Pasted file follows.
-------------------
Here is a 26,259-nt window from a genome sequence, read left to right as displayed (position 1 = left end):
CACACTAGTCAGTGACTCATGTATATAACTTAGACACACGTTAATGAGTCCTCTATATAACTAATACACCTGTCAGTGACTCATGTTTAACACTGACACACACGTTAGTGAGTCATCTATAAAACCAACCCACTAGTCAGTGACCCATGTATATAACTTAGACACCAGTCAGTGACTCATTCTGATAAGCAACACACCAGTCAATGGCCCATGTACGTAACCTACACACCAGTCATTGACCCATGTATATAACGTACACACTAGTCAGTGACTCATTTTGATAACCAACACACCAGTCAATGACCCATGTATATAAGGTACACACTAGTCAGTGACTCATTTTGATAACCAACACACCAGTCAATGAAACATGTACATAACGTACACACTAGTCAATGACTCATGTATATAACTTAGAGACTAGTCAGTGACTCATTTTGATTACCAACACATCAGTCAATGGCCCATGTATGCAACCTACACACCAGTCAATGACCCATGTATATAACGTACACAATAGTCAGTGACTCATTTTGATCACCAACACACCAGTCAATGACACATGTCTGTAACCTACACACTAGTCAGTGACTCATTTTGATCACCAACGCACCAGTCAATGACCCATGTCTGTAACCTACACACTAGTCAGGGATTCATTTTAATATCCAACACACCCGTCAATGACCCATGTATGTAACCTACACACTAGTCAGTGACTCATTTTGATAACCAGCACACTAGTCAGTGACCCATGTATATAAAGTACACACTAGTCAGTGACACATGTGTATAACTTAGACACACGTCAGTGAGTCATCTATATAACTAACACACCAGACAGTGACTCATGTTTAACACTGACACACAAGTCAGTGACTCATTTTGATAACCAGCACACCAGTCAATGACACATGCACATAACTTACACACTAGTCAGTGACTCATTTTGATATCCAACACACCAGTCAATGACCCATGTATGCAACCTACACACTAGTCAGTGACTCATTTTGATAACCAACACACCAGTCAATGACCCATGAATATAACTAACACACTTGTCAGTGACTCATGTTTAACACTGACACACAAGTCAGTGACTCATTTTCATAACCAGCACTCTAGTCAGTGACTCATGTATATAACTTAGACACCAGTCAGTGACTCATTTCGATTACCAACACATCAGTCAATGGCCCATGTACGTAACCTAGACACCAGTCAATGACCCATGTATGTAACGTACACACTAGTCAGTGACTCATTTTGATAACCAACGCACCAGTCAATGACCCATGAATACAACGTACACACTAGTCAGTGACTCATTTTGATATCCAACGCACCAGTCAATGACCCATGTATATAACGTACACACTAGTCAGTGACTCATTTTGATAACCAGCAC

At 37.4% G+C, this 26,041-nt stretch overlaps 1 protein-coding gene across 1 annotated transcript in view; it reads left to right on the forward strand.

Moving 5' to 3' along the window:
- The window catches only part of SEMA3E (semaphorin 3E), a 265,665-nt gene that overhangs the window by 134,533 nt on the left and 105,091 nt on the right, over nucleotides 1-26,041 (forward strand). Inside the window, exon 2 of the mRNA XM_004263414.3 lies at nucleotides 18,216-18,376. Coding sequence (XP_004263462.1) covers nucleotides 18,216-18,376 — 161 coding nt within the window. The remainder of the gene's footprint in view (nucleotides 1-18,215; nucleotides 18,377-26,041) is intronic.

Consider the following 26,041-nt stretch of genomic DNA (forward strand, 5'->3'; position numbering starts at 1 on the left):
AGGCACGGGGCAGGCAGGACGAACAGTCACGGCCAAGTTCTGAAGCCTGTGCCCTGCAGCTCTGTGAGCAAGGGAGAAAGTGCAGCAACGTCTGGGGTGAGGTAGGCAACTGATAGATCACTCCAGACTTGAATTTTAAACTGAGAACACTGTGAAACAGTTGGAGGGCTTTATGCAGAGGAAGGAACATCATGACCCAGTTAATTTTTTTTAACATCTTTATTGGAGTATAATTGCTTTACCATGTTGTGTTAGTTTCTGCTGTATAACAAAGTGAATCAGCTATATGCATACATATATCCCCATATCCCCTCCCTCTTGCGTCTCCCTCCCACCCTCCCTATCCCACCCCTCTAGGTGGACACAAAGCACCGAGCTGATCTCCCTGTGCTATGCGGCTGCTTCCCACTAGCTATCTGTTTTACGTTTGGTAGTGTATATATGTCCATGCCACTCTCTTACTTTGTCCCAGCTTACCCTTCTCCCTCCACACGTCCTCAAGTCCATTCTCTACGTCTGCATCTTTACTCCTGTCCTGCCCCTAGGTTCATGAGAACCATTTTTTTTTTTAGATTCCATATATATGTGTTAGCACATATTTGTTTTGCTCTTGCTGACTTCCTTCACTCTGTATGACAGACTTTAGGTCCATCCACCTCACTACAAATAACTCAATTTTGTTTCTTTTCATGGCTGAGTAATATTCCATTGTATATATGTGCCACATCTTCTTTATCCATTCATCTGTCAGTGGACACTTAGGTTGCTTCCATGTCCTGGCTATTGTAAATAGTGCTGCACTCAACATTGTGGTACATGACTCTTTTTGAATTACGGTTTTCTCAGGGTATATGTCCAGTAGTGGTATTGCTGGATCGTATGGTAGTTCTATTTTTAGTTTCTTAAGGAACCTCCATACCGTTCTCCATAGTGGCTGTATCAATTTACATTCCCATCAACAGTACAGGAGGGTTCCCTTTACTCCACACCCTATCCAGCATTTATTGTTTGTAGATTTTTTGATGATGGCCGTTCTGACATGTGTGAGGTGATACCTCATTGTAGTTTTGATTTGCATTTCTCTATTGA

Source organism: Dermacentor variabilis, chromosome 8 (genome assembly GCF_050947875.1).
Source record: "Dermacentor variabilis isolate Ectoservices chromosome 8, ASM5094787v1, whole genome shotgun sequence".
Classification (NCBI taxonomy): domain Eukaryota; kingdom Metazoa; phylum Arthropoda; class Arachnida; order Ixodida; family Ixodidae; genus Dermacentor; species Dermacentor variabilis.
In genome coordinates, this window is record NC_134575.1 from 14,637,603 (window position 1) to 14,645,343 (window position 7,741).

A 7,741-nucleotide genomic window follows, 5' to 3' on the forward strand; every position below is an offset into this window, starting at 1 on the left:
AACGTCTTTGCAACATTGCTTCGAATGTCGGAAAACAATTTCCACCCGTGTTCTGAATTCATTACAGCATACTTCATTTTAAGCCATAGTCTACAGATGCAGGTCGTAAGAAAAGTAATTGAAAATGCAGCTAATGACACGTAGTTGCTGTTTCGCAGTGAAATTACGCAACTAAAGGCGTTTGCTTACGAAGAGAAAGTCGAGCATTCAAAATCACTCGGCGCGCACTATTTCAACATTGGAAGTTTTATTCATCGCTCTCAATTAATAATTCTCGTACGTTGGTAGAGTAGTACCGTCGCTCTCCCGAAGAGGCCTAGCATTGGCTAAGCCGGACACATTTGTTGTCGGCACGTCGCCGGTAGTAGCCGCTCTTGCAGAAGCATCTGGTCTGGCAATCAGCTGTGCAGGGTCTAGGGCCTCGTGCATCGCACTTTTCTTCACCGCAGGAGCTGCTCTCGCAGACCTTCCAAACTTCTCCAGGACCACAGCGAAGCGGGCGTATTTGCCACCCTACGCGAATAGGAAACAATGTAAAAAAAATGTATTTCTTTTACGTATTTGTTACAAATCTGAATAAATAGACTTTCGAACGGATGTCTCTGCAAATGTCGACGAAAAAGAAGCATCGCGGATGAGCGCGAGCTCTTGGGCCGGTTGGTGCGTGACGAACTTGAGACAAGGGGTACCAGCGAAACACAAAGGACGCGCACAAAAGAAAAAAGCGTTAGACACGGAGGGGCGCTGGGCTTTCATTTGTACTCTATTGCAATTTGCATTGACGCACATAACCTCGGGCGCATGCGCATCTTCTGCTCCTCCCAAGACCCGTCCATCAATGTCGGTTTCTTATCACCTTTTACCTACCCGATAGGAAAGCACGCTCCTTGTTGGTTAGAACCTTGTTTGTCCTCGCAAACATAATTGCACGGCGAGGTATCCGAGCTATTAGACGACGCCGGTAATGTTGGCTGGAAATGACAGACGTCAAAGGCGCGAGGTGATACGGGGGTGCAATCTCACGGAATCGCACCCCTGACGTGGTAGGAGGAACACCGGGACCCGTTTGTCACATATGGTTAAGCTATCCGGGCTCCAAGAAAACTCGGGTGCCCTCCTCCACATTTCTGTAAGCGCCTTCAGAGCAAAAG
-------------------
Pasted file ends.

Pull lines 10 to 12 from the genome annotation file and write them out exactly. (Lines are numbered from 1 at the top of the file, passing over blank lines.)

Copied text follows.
Classification (NCBI taxonomy): domain Eukaryota; kingdom Metazoa; phylum Arthropoda; class Arachnida; order Ixodida; family Ixodidae; genus Dermacentor; species Dermacentor variabilis.
In genome coordinates, this window is record NC_134575.1 from 14,637,603 (window position 1) to 14,645,343 (window position 7,741).

A 7,741-nucleotide genomic window follows, 5' to 3' on the forward strand; every position below is an offset into this window, starting at 1 on the left: